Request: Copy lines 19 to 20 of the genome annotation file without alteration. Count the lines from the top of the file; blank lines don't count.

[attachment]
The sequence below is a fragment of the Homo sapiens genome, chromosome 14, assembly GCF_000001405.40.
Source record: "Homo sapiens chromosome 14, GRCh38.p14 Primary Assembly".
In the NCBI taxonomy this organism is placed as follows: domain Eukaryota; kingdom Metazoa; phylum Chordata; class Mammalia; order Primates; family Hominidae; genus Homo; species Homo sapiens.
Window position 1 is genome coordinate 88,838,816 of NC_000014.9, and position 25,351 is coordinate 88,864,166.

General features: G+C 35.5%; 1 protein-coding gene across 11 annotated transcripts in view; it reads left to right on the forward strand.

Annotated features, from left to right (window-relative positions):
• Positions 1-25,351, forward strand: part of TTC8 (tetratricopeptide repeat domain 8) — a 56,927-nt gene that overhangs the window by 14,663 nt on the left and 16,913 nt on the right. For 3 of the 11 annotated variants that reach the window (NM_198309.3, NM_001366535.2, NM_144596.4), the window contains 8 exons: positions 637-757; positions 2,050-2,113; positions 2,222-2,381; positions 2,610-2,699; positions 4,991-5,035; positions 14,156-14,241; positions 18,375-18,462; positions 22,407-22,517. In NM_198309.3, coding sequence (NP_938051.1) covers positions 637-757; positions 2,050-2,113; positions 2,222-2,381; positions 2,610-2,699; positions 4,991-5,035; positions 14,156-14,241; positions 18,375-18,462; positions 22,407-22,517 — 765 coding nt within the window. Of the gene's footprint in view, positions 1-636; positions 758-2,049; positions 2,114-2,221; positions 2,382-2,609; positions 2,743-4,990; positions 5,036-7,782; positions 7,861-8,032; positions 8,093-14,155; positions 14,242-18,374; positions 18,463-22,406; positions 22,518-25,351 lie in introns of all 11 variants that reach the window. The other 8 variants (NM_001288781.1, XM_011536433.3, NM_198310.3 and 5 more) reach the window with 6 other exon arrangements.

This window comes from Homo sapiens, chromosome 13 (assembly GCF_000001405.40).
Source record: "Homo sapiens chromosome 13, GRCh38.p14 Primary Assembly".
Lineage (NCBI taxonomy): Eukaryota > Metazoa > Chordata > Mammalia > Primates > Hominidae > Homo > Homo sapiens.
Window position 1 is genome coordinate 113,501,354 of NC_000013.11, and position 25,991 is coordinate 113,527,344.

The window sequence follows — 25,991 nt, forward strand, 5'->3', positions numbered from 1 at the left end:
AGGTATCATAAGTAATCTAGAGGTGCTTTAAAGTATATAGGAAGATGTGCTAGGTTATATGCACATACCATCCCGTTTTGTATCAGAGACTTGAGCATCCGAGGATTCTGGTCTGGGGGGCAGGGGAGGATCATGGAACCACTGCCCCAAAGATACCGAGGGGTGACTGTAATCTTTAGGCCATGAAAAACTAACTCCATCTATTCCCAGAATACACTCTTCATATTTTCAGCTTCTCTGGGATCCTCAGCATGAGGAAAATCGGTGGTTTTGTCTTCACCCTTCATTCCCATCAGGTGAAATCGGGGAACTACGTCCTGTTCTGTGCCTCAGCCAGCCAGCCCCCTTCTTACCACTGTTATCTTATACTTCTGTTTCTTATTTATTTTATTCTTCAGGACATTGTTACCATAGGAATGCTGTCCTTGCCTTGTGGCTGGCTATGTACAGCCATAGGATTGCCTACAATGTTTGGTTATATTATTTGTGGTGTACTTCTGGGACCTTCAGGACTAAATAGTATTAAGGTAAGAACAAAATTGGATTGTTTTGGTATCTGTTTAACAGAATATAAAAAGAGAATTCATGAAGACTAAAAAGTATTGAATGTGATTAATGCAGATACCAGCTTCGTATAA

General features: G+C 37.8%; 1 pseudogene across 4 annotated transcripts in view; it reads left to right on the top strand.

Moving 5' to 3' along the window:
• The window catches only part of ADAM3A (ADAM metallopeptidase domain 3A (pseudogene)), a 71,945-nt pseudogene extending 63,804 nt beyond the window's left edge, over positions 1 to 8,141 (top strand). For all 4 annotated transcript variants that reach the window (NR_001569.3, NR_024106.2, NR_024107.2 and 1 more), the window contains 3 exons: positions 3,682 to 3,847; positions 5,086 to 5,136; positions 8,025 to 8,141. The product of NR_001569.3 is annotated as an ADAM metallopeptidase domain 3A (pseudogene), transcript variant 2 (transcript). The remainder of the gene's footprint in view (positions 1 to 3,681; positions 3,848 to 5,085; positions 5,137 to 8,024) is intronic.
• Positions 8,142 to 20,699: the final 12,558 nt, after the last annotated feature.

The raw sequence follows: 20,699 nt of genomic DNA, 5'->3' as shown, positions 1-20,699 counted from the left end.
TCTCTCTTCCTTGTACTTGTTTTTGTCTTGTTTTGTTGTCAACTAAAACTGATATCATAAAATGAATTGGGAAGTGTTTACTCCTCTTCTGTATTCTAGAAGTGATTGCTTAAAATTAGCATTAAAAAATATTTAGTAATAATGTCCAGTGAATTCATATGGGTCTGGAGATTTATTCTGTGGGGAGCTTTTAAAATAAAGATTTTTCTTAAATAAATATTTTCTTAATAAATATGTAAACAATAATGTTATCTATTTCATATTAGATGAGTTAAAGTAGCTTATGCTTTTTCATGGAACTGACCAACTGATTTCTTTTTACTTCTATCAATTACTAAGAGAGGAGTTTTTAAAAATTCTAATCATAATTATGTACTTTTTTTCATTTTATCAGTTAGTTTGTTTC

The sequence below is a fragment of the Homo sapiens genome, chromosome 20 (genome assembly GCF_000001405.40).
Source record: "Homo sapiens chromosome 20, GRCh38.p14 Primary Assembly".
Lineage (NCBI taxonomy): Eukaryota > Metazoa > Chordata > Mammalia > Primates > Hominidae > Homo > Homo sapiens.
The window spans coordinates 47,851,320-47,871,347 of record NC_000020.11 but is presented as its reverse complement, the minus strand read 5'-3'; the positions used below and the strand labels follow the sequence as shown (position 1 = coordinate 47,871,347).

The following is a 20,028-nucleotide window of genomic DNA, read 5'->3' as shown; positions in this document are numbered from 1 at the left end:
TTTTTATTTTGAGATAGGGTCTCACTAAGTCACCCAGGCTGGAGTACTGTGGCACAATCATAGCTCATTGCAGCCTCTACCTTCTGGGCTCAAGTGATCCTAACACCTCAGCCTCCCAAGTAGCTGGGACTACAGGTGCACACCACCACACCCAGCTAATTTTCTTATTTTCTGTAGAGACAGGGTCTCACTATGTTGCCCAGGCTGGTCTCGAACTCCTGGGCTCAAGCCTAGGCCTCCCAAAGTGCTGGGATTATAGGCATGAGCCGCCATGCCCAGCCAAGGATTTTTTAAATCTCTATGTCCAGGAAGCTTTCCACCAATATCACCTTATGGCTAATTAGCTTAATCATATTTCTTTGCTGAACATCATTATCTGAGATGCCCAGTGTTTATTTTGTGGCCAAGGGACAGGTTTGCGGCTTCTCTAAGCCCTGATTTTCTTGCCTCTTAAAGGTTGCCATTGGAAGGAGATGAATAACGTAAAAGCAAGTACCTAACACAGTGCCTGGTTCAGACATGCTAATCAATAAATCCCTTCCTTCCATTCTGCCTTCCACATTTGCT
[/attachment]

TCTCTCTTCCTTGTACTTGTTTTTGTCTTGTTTTGTTGTCAACTAAAACTGATATCATAAAATGAATTGGGAAGTGTTTACTCCTCTTCTGTATTCTAGAAGTGATTGCTTAAAATTAGCATTAAAAAATATTTAGTAATAATGTCCAGTGAATTCATATGGGTCTGGAGATTTATTCTGTGGGGAGCTTTTAAAATAAAGATTTTTCTTAAATAAATATTTTCTTAATAAATATGTAAACAATAATGTTATCTATTTCATATTAGATGAGTTAAAGTAGCTTATGCTTTTTCATGGAACTGACCAACTGATTTCTTTTTACTTCTATCAATTACTAAGAGAGGAGTTTTTAAAAATTCTAATCATAATTATGTACTTTTTTTCATTTTATCAGTTAGTTTGTTTC

The sequence below is a fragment of the Homo sapiens genome, chromosome 20 (genome assembly GCF_000001405.40).